Working on Xamarin ObjC Binding

Dheeraj Kumar Gunti

Reading Time : ( words)

When developing on iOS application, we might need some sort of third party controls which may not be available in Xamarin. With respect to iOS app development Objective-C is the core language which is used to develop applications. Xamarin has provided us a way to utilize Objective-C code and embed them in to our Xamarin iOS application. This concept of integration is called as Binding.

When working with Objective-C classes, we need to create a FAT binary which will be included in to a xamarin binding project which will act as the interceptor of dealing with the logic behind that Objective-C classes.

In Order to create a Xamarin Binding Project, please follow the process shown below.

For example sake we are taking one Objective-C project which we are now creating a binding inorder to use that in our application.


Download or clone the above project.


Open the application in XCode and run the application inorder to see the output.


Now we will use the project to create FAT binary. For that we will create a new project. Create new Cocoa Touch Static Library and Choose the name you want.


For this example I am naming it as CircleMenu



Remove the classes generated by default.


Right click on the Project and choose Add Files. Select the classes from the downloaded project and include them in to our project


Now we have included the classes in to our project.


Click on the Project and You see the below details. Resource Tags, Build Settings, Build Phases, Build Rules. This is the place where we can change the project related and build related settings.


When we are building an iOS application, it should support simulator and the real device. That means we need to support multiple architectures. ARM64, ARMv7, ARMv7S architectures which support real devices. i386 is meant for Simulator.

We need to alter and add the respective architectures on which we need to build the application. Add all those.


As the application should run on the chosen architecture, we need to change the default selection from Yes to No. We are not building on Active archiecture.


When we build the application, respective binaries are stored in machine default location. We need to change that to project location. So that it will be easy to manage the binaries. Go to File Menu and Choose Project Settings as below.


Choose Derived data to Project-Relative Location and click on Done.


Now we need to change the project scheme when building. Click on project dropdown and choose Edit Scheme. You can even create a new scheme or manage existing schemes from here.


Once we have selected Edit Scheme and you will see the below screen. Change the build configuration to release and click on Close.


Now select Product and choose Build For Running. We need to repeat this step for simulator and generic device. Because we need to create FAT binary for both simulator and real device.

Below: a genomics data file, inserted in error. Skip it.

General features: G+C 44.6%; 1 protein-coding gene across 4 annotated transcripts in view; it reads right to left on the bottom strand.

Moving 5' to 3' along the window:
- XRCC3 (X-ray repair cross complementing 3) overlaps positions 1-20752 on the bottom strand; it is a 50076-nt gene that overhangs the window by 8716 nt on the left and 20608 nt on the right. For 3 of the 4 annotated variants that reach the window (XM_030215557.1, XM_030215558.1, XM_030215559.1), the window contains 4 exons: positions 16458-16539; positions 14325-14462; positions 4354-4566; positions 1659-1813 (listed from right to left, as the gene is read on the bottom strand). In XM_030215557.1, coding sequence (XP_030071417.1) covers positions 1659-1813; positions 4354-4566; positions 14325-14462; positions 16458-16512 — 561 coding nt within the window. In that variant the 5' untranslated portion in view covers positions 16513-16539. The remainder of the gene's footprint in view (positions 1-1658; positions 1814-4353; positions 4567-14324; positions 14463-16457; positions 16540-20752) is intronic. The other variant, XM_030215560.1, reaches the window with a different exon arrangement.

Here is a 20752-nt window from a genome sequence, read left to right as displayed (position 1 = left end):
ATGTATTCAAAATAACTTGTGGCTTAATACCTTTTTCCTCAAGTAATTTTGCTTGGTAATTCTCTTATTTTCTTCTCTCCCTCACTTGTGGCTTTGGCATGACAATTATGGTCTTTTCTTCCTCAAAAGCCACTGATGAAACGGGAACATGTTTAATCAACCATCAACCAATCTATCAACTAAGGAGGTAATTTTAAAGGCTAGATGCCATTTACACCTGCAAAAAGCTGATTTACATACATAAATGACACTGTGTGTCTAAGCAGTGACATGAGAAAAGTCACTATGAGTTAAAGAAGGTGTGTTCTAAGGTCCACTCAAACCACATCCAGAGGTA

Now open terminal and navigate to the project path as below. Project Location > Derived Data > Project > Build > Products




Now you can see two directories Release-iphoneos and Release-iphonesimulator.


User LIPO command find the respective architecture.

lipo -info Release-iphonesimulator/libCircleMenu.a


lipo -info Release-iphoneos/libCircleMenu.a


Now we need to combine these two binries and need to create one binary.

lipo -create Release-iphonesimulator/libCircleMenu.a Release-iphoneos/libCircleMenu.a -output libCircleMenuUnified.a


Now you can see one binary file created on the same directory as below.


Now open Xamarin Studio and create new Xamarin Binding Project as below.


Specify the desired name. For this example I have used CircleMenu.


Now add the FAT Binary .a file in to our project by choosing Add Files.




Now we need to download Objective Sharpie, which is used to create binding classes. Download Objective Sharpie. Once the installation is done. Go to terminal and use the below command to verify which sdks are available in our system.

sharpie xcode -sdks

You can see all the sdks available in the system.


Now run the sharpie command to create binding classes.

sharpie bind -output=CircleMenu -namespace=CircleMenu "Provide the complete path of .h file" -sdk=iphoneos10.1

On executing the command, tool will create ApiDefinitions.cs file. We need to include the contents of that file in to the ApiDefinitions.cs file which already exists in our Xamarin Binding Project.


ApiDefinitions.cs file looks like below.


Build the application. If any error you notice then we need to resolve them one by one. Because Objective Sharpie doesn't guarentee you 100% conversion.

If no errors then the build will be successfull.

Few errors which you can blindly remove.

  • Remove [Verify] attribute.
  • Any duplicate code generated

Once all the process is done. Now you are good to go to add this library to your application.



Enjoy Coding.... Hope this given you a basic idea of how to create Obj-C bindings.